The finished product from The Courier-Journal High School Journalism Workshop that affirmed my decision to go to college for print journalism.
I learned Michael Jackson died yesterday as I scrolled through my friend’s status updates on Facebook. Although, admittedly, my mind wondered if MJ was Michael Jackson or Michael Jordan, I realized something newsworthy had happened.
So I went to Google News, where, sure enough, Michael Jackson’s death was the top news story of the moment. Yes, moment. The beauty of Google News is the constant updating of the headlines. Who needs a news cycle anymore?
Likewise, I learned Jodie Meeks was leaving Kentucky for the NBA Draft because many of my Facebook friends commented on the news in their Facebook status. And the Big Blue faithful helped again via Facebook when Coach Calipari made his decision to leave Memphis.
And remember that crazy ice storm? A Facebook friend shared his interpretation of the weather radar on Facebook. He warns of snow, and while I often remind him that I prefer summer sunshine, I appreciate the weather tips.
All of this got me thinking of how I learned of other newsworthy events …
I worked at The Associated Press in Louisville on Sept. 11, 2001. We had three televisions, each turned to one of the major news networks, and access to the news wire. Updates were constant and guided us to do our jobs to cover the national event on a more local level for Kentucky.
As a college freshman, I listened to coverage of Princess Di’s death on the radio as my roommate and I drove back to our native Oldham County. The memory is a little foggy, but I’m pretty sure we listened the entire four hours.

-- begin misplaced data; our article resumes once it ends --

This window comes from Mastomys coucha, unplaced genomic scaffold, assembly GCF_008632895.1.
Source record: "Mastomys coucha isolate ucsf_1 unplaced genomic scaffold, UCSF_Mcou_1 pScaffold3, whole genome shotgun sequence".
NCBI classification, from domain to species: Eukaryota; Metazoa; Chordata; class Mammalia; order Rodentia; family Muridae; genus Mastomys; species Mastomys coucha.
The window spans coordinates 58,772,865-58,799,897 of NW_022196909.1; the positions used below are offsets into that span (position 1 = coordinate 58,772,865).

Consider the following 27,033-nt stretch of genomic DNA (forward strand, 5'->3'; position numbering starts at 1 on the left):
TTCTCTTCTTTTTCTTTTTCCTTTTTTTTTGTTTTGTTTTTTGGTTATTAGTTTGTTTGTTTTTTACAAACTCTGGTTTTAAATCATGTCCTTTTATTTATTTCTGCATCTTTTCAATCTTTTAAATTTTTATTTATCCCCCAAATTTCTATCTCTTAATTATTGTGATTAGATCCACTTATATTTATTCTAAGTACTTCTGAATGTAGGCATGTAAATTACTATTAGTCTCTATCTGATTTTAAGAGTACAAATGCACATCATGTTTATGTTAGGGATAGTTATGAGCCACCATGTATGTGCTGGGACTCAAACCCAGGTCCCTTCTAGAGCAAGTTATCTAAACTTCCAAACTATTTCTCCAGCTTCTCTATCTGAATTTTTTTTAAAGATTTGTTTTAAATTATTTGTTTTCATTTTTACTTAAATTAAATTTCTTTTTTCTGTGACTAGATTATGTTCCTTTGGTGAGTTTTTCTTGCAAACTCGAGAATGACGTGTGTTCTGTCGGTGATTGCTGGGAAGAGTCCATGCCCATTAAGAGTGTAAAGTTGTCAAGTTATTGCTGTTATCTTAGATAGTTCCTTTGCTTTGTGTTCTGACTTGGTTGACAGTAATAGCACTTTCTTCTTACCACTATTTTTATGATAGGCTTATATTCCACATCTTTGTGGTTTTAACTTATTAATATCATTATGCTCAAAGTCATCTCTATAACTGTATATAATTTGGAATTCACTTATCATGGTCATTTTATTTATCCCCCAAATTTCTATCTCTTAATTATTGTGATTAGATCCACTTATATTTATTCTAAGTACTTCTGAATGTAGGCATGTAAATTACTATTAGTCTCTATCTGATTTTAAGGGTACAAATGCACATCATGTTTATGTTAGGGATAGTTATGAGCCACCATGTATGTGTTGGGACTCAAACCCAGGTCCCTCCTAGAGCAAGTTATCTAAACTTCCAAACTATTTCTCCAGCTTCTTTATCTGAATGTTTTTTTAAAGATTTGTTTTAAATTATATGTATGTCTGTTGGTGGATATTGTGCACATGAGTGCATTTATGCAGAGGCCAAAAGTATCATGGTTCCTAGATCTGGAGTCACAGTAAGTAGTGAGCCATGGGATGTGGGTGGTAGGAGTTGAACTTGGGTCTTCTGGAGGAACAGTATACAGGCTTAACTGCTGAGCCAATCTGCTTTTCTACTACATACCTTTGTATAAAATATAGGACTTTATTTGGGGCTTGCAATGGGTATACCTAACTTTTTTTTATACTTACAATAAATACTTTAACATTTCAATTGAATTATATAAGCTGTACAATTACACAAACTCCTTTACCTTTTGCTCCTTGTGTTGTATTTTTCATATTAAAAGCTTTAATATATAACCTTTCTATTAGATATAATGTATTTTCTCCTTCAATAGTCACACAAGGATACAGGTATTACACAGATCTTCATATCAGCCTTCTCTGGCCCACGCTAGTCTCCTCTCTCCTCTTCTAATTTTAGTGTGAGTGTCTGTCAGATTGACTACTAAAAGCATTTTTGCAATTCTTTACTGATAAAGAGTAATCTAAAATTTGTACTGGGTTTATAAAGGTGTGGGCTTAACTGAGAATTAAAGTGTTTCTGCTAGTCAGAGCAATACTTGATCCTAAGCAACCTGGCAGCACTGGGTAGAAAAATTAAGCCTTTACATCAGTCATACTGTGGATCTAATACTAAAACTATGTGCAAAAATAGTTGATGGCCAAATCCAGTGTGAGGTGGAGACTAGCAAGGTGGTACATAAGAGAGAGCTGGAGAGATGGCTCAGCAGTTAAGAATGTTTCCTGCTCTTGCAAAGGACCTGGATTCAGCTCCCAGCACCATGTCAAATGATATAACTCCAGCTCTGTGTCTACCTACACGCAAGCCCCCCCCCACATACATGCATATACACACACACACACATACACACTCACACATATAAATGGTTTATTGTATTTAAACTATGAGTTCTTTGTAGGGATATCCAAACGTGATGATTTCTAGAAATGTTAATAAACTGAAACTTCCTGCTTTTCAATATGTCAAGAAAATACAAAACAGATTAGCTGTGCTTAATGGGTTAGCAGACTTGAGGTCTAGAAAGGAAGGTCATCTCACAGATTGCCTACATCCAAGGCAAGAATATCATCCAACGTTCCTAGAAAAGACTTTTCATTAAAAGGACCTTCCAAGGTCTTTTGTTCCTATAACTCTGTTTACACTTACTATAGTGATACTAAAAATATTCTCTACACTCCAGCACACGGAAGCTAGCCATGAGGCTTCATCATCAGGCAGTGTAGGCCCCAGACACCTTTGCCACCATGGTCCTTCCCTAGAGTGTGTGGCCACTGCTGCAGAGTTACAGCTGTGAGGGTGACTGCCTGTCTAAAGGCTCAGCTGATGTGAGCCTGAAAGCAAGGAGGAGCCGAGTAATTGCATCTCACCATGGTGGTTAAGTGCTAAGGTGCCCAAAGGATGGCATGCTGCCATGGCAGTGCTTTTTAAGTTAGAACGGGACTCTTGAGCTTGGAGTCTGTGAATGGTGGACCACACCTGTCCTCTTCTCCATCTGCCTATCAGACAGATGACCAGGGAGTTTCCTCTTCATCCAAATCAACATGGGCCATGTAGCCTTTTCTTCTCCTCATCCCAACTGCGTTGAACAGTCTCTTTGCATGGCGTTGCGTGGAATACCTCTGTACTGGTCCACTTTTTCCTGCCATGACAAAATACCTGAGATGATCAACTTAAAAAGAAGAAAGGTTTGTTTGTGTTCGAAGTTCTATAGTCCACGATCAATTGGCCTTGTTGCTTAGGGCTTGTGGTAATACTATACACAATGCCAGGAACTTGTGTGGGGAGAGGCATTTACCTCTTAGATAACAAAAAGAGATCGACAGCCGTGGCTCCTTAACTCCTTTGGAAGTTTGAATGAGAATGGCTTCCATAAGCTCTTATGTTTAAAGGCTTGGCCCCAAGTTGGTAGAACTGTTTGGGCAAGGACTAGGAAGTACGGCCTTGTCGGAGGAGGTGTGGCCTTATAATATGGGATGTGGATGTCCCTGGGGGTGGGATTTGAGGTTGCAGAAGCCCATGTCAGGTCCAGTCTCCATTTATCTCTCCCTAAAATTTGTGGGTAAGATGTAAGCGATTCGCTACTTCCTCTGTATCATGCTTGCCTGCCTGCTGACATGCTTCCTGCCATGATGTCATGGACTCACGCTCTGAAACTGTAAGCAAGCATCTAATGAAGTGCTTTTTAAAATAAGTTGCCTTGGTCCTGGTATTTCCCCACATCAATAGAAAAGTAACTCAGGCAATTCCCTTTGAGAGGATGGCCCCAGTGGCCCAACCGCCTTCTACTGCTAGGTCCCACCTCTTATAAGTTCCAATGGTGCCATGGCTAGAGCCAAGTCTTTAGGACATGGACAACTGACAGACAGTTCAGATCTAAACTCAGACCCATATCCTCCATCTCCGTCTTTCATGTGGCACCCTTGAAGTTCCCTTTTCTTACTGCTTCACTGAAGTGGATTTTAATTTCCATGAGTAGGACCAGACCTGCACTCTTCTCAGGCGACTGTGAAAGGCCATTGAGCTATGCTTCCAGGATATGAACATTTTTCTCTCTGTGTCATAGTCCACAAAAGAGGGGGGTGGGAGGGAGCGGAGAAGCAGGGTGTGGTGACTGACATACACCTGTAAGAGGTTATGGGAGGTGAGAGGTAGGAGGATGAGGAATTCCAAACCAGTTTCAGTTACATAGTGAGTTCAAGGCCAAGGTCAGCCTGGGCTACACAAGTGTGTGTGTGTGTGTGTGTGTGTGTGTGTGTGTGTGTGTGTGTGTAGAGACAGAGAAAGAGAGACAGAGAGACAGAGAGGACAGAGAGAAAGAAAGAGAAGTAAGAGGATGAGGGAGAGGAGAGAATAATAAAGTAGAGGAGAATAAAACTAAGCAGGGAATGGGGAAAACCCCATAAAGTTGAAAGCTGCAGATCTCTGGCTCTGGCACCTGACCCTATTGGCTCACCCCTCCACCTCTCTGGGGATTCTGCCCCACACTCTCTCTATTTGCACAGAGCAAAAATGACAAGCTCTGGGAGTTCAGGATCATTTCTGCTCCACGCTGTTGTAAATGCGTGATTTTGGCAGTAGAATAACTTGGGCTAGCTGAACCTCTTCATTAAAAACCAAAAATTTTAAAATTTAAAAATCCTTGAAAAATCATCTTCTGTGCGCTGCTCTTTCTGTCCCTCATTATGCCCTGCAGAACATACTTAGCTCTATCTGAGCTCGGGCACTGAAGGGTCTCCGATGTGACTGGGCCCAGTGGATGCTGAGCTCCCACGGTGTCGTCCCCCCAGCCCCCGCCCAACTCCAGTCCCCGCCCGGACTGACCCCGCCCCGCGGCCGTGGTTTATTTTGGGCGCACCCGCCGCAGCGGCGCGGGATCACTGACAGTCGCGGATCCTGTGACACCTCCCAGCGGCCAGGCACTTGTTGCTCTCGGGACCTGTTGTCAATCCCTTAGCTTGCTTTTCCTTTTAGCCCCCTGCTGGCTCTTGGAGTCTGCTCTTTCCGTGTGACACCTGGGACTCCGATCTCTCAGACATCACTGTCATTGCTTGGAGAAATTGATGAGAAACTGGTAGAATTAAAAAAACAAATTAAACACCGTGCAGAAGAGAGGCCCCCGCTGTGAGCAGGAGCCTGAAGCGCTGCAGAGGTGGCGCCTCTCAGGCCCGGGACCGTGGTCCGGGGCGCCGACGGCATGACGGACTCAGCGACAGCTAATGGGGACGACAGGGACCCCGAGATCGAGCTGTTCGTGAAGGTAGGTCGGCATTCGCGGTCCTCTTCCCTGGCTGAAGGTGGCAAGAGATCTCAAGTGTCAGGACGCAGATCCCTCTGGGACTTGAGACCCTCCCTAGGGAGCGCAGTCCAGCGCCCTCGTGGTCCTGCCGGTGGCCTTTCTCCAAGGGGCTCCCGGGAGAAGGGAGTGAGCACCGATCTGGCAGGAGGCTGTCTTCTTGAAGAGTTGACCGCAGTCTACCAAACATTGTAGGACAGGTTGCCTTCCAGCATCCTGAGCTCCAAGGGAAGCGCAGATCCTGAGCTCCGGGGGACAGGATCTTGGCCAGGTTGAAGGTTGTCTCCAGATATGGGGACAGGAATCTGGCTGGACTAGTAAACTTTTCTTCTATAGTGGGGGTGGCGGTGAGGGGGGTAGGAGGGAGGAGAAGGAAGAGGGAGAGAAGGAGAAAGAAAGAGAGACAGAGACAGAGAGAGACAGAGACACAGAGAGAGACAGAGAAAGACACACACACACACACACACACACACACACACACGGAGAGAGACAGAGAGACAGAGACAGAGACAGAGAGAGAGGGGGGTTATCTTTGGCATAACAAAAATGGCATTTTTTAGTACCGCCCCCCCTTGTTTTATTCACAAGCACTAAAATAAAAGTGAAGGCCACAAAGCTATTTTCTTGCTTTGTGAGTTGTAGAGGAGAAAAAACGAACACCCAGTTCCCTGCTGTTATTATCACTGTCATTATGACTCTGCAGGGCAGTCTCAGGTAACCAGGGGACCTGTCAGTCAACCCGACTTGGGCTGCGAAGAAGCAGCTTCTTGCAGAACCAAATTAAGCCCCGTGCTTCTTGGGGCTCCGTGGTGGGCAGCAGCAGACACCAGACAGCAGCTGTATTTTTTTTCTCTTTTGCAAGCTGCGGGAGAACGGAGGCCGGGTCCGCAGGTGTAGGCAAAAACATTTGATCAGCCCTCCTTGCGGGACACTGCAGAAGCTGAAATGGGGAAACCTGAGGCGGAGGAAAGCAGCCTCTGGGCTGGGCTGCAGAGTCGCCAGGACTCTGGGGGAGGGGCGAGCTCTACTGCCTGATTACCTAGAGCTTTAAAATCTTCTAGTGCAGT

I remember watching O.J. Simpson flee in his white Bronco on TV. It was like made-for-TV drama and real news collided right there and I could peel my eyes from any of it.
Stored in large Tubberware tubs are piles and piles of newspapers that feature my bylines. I understand the adrenaline that comes with finishing a breaking news story by deadline, or just a little after deadline, so people can have something tangible in their hands as they learn what’s happening in their community. I took seriously the responsibility of covering government meetings and court hearings, interviewing local leaders and featuring the details of a community when I worked at newspapers.
But my daughter — who prompted my decision to leave work there for responsibilities here — isn’t going to get her news like that. She’s going to grow up knowing Google is a brand name, but it can be a verb too. Her Facebook friends will help keep her informed.
And, really, I can’t blame anyone’s desire to know now.
And again in five minutes.
Because if something happens that people care enough about, we won’t have to wait until tomorrow’s newspaper shows up outside our door or even for the evening news. Just fire up the lap top or look at the BlackBerry.